Thursday, 19 August 2010

Fluorescent lamp + IR filter =?

A quick diversion from infrared photography to Infrared Luminescence (aka fluorescence). This can be used to reveal faded writing on old and damaged documents, and for other forensic things. I recently discovered a somewhat elderly but fascinating article by the legendary Andrew Davidhazy (of Rochester Institute of Technology in the States) explaining a do-it-yourself approach to this. Usually you need an expensive infrared-blocking filter over the broad-spectrum/white light source and an infrared-pass filter over the lens. Also usually, if you try and take an infrared photo under fluorescent lights you get almost nothing but noise.

Andrew points out in this paper that the average fluorescent light bulb (which presumably includes a lot of those low energy bulbs now prevalent) has a strange spectrum, attuned to our vision, which includes (virtually) no infrared. So if you illuminate your document with this and have an infrared-pass filter over your camera lens, all that will get through is infrared resulting from fluorescence in the document. The light, which includes no infrared, causes some of the document to fluoresce at a longer wavelength and some of that gets through the infrared filter.

Something to try I think.

5 comments:

  1. According to your view point it is possible to acquire face images using Fluorescent light and SWIR filters. My question is how we acquire images using fluorescent light which have range only upto 800nm and and we are using filters like 1400, 1500 etc?

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  2. This technique will only work if the spectrum of your fluorescent light and the band-pass of your infrared filter did not overlap ... and that the object would itself luminesce within the band-pass of your filter. It is inherently problematic since luminescence is usually quite 'dim' and the sensitivity of a digital camera over 1400 nm would be, at best, poor. Argon peaks in the output of a typical tube are very slight over 750 nm so I'd suggest trying an 830 nm filter initially.There's some interesting fluorescent light spectra on the Wikipedia page: http://en.wikipedia.org/wiki/Fluorescent_light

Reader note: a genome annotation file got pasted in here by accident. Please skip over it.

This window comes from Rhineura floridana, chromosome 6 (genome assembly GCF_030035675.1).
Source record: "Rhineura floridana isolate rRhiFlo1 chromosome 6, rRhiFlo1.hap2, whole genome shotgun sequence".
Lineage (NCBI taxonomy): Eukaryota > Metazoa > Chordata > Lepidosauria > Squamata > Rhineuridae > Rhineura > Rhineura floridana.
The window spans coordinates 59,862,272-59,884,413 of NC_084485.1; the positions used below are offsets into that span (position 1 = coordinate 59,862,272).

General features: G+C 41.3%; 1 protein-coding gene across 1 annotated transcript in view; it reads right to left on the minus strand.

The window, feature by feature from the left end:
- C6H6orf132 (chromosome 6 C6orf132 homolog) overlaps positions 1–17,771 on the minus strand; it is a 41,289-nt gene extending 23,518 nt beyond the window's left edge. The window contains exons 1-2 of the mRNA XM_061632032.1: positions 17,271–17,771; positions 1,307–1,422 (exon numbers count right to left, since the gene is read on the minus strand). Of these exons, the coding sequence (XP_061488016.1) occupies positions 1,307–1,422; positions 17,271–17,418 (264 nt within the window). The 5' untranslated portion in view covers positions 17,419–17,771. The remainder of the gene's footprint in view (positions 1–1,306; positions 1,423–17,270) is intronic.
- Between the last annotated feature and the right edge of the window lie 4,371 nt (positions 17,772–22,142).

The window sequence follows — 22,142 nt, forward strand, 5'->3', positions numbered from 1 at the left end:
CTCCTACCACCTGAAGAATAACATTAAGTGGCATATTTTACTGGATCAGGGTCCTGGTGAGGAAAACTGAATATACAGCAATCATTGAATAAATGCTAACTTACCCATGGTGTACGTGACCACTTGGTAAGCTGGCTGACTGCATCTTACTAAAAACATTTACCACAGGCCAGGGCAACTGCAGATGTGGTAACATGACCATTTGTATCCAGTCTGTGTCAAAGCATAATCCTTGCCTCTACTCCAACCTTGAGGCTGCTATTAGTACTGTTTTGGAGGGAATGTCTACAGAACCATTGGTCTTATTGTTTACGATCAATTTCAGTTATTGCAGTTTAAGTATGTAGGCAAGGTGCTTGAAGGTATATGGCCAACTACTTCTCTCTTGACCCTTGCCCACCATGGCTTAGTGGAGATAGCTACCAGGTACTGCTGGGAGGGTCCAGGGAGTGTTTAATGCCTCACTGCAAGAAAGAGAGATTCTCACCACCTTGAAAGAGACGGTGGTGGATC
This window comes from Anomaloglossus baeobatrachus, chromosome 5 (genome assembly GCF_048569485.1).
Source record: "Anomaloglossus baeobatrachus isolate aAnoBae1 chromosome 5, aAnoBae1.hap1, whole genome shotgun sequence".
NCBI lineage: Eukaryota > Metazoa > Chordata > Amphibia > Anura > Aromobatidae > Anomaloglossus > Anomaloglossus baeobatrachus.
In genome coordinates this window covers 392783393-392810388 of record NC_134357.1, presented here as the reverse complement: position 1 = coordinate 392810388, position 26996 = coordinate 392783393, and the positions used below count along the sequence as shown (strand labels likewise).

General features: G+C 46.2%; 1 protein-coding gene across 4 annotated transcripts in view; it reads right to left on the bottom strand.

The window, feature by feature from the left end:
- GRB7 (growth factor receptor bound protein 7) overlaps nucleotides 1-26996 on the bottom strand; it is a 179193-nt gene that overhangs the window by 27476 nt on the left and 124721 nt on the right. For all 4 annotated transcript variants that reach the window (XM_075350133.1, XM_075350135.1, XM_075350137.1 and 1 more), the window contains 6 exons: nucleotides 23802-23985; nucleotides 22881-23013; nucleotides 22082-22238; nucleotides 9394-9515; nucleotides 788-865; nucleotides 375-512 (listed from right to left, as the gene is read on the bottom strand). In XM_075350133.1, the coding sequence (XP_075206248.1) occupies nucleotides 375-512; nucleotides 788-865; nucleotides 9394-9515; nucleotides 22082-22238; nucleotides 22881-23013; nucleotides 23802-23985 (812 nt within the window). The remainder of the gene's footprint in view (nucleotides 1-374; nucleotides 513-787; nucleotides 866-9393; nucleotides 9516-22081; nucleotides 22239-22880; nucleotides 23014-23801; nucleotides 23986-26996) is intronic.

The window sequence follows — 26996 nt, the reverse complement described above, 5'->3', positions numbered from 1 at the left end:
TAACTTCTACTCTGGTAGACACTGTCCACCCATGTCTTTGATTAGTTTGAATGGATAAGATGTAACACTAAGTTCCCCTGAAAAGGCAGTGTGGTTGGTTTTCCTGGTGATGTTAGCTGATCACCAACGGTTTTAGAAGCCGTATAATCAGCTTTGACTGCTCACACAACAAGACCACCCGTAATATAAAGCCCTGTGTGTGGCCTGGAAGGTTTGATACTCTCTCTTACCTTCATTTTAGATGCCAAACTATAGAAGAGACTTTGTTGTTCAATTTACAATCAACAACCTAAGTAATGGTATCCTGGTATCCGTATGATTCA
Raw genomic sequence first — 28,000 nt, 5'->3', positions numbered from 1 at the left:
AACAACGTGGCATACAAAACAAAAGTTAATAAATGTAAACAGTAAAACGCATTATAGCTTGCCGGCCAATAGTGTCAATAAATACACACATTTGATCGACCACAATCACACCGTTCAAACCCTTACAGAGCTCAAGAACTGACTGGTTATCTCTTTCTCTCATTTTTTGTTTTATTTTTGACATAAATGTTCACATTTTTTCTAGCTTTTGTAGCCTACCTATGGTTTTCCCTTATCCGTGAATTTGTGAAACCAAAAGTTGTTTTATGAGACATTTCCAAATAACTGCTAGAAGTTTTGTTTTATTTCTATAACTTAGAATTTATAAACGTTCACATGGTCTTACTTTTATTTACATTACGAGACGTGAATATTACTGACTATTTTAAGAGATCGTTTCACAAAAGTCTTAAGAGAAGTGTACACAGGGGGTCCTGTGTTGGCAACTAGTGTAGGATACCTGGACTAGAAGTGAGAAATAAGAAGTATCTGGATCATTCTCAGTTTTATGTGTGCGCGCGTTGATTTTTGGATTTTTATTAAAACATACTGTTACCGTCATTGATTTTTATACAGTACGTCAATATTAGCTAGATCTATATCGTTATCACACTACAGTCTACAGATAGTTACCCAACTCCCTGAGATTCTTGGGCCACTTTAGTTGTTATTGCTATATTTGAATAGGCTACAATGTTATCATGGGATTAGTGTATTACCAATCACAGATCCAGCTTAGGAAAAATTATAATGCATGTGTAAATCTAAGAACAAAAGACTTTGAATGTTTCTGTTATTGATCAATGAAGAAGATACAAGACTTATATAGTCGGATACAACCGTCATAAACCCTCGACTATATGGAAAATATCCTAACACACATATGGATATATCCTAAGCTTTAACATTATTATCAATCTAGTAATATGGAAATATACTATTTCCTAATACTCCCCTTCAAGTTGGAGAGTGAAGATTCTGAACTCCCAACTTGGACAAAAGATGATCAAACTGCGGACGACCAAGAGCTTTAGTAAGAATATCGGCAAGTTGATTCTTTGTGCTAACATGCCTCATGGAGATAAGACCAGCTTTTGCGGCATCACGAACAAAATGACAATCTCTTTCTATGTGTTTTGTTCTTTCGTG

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  3. what do you think that Fluorescent lamp are better then led tubes??

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  4. I Am also here to know that how we acquire images using fluorescent light which have range only upto 800nm and and we are using filters like 1400, 1500 etc?

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  5. Fluorescent tubes will work for this because they have a specific spectrum which does not include infrared wavelengths. The same would be true of LEDs so they should also work. (Check the spectra of your lights.) What happens is that the photons of visible light excite the material and it fluoresces at a longer wavelength (lower energy). What wavelengths are given off will depend on the exciting wavelength and the properties of the material.

    But to answer your specific question (if I understand you correctly) you illuminate your material with your fluorescent tube and use a filter that excludes the tube's wavelengths completely. If your material is excited by the tube and if that fluorescence is longer than 1400 nm.

    However, when you get to wavelengths as long as 1400 or 1500 nm the sensitivity of the CCD or CMOS sensor is not as good.

    Maybe someone who understands fluorescence better than me can chip in.

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